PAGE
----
prove it with a blood test, but looks like our ancestors helped us
appreciate beautiful shiny
metals, desire colorful crystals and minerals, seek out sparkling gems,
and led the way getting really
creative with gold. Back then, whether it was date night, bartering,
relationship rituals, flaunting your
stuff, celebrating gods or royalty, hoarding, or wanting bragging rights in the afterlife,
to have their bling. It's definitely looking like a DNA thing...
In early Greece, gold, silver, bronze, and clay
together with gems were used for jewelry making.
About 2,000 years ago, the Romans are said to have influenced jewelry design
by creating the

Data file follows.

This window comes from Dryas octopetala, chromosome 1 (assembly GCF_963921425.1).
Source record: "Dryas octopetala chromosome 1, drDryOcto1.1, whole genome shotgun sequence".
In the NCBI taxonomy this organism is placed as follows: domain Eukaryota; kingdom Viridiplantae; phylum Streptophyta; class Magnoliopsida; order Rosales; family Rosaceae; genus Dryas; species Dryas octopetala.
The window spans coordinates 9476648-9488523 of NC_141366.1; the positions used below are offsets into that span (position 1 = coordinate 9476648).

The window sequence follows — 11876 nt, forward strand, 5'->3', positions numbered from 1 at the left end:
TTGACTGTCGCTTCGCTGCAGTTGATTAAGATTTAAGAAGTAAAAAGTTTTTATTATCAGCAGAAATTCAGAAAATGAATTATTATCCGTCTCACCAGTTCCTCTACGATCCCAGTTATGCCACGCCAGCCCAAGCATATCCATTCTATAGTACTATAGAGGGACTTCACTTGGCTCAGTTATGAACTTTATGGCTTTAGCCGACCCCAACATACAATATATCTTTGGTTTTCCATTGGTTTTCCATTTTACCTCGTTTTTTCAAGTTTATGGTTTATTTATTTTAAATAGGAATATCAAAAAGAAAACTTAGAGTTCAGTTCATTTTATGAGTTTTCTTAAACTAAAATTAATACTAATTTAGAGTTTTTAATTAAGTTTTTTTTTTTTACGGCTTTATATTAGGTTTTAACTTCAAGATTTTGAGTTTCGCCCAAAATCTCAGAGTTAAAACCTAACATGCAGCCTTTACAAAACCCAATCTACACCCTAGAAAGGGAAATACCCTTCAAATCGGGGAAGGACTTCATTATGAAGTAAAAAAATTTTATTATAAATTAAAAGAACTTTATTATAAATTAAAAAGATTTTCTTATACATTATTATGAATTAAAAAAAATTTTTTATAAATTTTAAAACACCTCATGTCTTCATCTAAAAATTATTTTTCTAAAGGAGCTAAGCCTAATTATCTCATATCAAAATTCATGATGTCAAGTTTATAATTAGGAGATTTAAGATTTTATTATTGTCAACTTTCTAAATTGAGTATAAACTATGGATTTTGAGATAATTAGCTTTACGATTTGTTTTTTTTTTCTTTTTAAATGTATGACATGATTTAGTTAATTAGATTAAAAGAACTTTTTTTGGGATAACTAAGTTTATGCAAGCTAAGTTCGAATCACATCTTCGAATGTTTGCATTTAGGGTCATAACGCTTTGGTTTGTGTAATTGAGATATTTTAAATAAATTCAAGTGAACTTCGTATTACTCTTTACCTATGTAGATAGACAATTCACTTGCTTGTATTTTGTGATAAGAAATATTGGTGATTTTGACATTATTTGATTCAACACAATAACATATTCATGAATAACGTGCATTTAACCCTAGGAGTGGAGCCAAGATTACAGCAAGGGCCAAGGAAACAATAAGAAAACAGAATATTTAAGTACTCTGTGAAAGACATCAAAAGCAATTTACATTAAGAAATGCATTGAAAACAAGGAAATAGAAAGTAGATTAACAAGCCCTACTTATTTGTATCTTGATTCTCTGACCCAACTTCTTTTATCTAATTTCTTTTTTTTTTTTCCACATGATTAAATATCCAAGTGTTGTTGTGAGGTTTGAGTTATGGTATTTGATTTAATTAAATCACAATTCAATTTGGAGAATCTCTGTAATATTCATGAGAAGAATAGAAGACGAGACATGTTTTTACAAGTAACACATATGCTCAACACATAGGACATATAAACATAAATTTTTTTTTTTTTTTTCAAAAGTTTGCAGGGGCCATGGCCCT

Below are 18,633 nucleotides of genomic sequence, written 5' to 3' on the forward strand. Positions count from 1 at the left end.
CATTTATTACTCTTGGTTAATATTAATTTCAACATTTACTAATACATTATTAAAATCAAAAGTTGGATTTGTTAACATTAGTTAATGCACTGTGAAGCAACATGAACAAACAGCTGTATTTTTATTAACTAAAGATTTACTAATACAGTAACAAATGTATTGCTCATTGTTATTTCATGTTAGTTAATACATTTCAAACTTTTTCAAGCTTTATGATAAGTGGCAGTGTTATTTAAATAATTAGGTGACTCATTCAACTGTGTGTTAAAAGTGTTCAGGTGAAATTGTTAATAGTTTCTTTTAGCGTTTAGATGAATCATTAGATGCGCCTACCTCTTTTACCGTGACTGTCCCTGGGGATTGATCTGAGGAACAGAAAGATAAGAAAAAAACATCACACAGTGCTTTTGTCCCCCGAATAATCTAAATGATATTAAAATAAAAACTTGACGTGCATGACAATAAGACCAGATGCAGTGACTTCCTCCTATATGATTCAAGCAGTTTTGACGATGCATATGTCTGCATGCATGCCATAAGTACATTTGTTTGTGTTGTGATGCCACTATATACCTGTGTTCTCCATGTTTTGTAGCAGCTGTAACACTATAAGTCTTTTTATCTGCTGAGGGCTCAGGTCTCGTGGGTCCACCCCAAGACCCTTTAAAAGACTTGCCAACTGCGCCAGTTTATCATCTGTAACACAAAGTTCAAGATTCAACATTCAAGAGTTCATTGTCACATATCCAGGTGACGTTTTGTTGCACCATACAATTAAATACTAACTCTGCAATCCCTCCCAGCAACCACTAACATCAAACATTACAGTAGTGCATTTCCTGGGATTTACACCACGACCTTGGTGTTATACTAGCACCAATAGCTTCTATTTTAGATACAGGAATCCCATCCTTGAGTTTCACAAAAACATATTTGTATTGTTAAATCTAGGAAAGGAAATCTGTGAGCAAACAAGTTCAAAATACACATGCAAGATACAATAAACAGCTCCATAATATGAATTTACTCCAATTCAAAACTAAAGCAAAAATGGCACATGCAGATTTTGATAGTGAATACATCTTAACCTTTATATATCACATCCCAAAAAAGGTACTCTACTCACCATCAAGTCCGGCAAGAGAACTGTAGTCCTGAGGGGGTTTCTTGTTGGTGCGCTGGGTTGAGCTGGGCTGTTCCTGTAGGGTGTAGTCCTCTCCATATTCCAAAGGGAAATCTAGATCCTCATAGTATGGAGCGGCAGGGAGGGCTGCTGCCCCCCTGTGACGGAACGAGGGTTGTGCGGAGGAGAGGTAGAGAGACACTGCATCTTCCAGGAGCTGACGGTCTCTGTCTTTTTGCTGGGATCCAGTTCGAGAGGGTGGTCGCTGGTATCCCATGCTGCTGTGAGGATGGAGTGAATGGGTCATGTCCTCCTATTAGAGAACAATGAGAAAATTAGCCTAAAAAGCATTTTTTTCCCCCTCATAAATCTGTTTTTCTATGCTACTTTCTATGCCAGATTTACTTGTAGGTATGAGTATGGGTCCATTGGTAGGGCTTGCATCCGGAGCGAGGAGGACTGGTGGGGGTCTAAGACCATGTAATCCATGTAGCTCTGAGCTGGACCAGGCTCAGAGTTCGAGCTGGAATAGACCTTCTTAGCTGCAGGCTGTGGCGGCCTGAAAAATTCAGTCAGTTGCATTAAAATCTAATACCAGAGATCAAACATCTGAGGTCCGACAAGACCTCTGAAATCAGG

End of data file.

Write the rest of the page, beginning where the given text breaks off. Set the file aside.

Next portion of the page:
brooch or pin,
which they probably used to clasp their clothes since they didn't have buttons
for those flowing robes. Of course, they also treasured gold and wore gold coin jewelry,
bracelets and other bodily adornments.
BTW, back then, Romans were using more than gold, they were using bronze and pearls, together
with imported sapphires, diamonds, amber and emeralds. Gold pieces
fashioned by Byzantine
jewelers were known for intense, exquisite use of
plentiful and showy precious gems. In fact, China,
Egypt, India, Romans, Greeks, Etruscans, so many ancient cultures had their
jewelers who forever influenced
the stature, purpose, symbolism, and diversity of jewelry design.
Across the centuries, gold was sought after - not just for extraordinary jewelry, but also
functional, for statues, sarcophagi, coins, goblets, medallions, headdresses, pendants to store perfume,
vests, draperies, sword handles, decor, furnishings, thrones, etc. - spectacular
and artifacts have been uncovered, and in more current times, gold is now also used in dentistry